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Israel’s & America’s Enemy By: Anders Lewis
FrontPageMagazine.com | Wednesday, December 10, 2003

Efraim Karsh, Arafat’s War: The Man and His Battle for Israeli Conquest (New York: Grove Press, 2003).

The vehemence and influence of the left’s critique of Israel’s and America’s joint war on terrorism makes the reading of Efraim Karsh’s new book, Arafat’s War, imperative. Karsh, the Head of Mediterranean Studies at King’s College, University of London, and a frequent contributor to Commentary magazine, explodes many of the left’s myths regarding the modern Middle East. His book is a must read for all those interested in the possibilities for peace and democracy in a vitally important part of the world.  Karsh’s writing is clear and lively, and his research is astonishing. 

A close look at Karsh’s footnotes demonstrates his strong grasp of the English, Hebrew, and Arabic literature relating to the Israeli-Palestinian conflict.  Indeed, there appears to be little that Karsh has not read.  His book is not, however, a biography of Arafat, and readers who seek to understand the Palestinian leader on a more personal level may not be satisfied with this book.  Karsh’s book is, however, a brilliant and concise analysis of Arafat’s ideology, and the policies of his PLO towards Israel.  In 13 chapters, plus an introduction and an epilogue, Karsh reviews Arafat’s rise to power in the 1950s and 1960s, the road the PLO took to the Oslo peace accords, the educational and media system that the Palestinian Authority (PA) has created, Arafat’s support for terrorism, and the failure to achieve peace in 2000 and 2001.  At the end of the book, Karsh includes a useful, if short, bibliography of books and essays on the Israeli-Palestinian conflict.

Karsh’s argument revolves around three basic and related points. His first point is that Arafat is a habitual liar. The PLO Chairman has lied about his place of birth.  It was in Cairo, not Gaza or Jerusalem – a matter of no passing interest since, as Karsh writes, “the world’s most famous Palestinian does not conform even to his own definition of what a Palestinian is.”  Arafat has also lied about his role during Israel’s War of Independence in 1948.  Arafat claimed that he was a war hero and a war refugee, both ridiculous claims since he was a native and resident of Egypt, and - as the evidence demonstrates - was not involved in any of the major battles during the war.  But, as Karsh points out, Arafat’s lies about his youth served a purpose. By blending his own personal history with the collective history of the Palestinian people, Arafat was able to position himself as an up-and-coming “resistance” leader. The lies, however, did not stop once Arafat became the PLO’s leader in 1969.  To the present day, for instance, Arafat continues to lie about his financial mismanagement of the PLO.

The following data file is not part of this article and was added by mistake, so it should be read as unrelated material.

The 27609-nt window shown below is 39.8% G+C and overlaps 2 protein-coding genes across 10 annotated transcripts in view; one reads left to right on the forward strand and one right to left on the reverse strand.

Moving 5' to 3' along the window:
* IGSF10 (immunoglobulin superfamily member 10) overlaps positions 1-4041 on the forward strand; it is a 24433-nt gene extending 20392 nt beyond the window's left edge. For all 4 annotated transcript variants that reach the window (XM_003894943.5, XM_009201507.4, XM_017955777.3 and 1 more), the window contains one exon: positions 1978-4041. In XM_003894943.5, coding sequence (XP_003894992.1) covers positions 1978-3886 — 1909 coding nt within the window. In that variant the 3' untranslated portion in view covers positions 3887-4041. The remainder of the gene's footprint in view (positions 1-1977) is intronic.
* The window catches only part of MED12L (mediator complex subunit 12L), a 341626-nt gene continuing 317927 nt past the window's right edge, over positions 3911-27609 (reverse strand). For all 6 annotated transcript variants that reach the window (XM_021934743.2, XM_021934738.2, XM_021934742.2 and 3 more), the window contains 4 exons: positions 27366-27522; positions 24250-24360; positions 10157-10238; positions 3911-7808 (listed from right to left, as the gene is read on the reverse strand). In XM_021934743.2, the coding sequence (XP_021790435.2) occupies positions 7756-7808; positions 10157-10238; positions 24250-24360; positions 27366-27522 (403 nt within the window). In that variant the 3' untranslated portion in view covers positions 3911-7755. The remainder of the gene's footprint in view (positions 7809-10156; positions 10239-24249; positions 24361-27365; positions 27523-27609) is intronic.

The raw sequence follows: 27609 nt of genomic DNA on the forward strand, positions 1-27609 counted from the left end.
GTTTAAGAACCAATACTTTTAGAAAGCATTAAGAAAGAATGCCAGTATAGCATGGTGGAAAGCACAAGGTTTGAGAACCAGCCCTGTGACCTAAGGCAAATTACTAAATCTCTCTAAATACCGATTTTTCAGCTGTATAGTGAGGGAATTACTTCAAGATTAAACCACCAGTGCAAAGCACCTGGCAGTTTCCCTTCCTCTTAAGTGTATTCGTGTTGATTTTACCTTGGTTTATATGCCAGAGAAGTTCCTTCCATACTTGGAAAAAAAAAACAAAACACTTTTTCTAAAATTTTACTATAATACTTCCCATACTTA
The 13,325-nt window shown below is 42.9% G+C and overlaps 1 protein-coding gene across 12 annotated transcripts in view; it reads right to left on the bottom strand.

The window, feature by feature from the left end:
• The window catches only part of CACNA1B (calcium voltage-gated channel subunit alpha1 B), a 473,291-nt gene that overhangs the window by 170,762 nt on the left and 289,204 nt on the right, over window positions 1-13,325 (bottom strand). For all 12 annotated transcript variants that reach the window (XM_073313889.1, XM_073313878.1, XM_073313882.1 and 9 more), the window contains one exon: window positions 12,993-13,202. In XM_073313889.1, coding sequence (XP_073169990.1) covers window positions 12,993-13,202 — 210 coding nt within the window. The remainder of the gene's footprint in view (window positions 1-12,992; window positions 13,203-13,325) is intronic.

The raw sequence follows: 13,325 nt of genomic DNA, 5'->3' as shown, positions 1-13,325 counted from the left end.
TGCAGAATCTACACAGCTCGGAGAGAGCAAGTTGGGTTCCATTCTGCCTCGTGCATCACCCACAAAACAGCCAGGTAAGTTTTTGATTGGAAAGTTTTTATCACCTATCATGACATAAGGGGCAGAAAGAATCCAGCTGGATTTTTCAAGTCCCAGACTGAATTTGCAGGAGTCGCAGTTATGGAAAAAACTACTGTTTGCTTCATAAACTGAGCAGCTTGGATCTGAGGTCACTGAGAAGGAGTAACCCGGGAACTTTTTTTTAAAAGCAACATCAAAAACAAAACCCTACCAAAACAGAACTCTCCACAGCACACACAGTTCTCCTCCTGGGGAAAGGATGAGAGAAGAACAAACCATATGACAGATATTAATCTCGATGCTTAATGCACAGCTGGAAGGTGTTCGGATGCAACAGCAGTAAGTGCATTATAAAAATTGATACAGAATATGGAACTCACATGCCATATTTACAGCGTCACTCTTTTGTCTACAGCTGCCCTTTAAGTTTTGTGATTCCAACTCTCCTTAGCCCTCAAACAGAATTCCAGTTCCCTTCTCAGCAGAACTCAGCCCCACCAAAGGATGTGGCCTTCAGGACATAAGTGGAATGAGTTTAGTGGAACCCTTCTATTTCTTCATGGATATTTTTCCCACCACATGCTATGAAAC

Karsh points out that in May, 1997 the PA comptroller reported that nearly half of the PA’s 1996 budget of $800 million had been “wasted” on executive perks, nepotistic favors, mismanagement, and outright theft. As a result of Arafat’s corrupt and dictatorial rule of the West Bank and Gaza, the Palestinian standard of living has fallen dramatically. Arafat, Karsh writes, has “created a two-tiered economy: the official side, which ostensibly runs the population’s daily life and is burdened with debts and deficits, and its highly lucrative informal counterpart, whose revenues never reach the Palestinian population” – because they are in PLO hands. All of this is no concern to Arafat, who is content to stockpile great personal wealth while the people he pretends to represent languish in poverty and war. Karsh’s conclusion that the PLO Chairman’s lies are so many and so intricate that even he is unlikely to know the difference appears inescapable.

Karsh’s second major point, which he rigorously demonstrates, is that Arafat has always been committed to Israel’s destruction.  To Arafat, and to most Arabs, 1948 was a catastrophe.  The presence of Jews in Palestine is, and has always been, an unbearable fact.  Palestinian leaders, Karsh observes, “have invariably viewed the establishment of Israel as an imperialist plot to divide and weaken the ‘Arab nation’ by implanting an artificial entity in its midst.” In 1964, they established the PLO to wipe out this “artificial” entity.  For the rest of the 1960s and throughout the 1970s, the PLO pursued its objective through outright terrorism.  It made little pretense to seeking peace with Israel.  Karsh writes that “Palestinian terrorists planted bombs in public places, fired at civilian vehicles, and raided villages and towns, taking hostages at will.” In February, 1970 the PLO blew up a Swiss plane in midair.  At the 1972 Munich Olympics, PLO terrorists killed eleven Israeli athletes.  The PLO also rebuffed international peace efforts, particularly UN Resolution 242 (approved in 1967), which recognized Israel’s right to exist and proposed land for peace as the basic framework of all future negotiations.

In the 1980s and 1990s, the PLO’s tactics changed.  Karsh argues that Arafat coyly manipulated international opinion by pretending to accept Resolution 242. While he whispered valentines into the ears of western diplomats, he had his top aids assure the PLO’s Arab audiences that the acceptance of 242 was merely a tactical ploy. In 1993, after Arafat signed the Oslo accords – which granted, for a period that would not exceed five years, Palestinian self-rule in the West Bank and Gaza Strip, with further negotiations to work out a permanent settlement - he quickly scuttled the agreements.  Karsh reports that at a 1996 meeting in Stockholm, Arafat proudly revealed that “we plan to eliminate the state of Israel and establish a purely Palestinian state.” Arafat continued, “We Palestinians will take over everything, including Jerusalem” and he ended his sermon by arguing that “I have no use for Jews. They are and remain Jews.”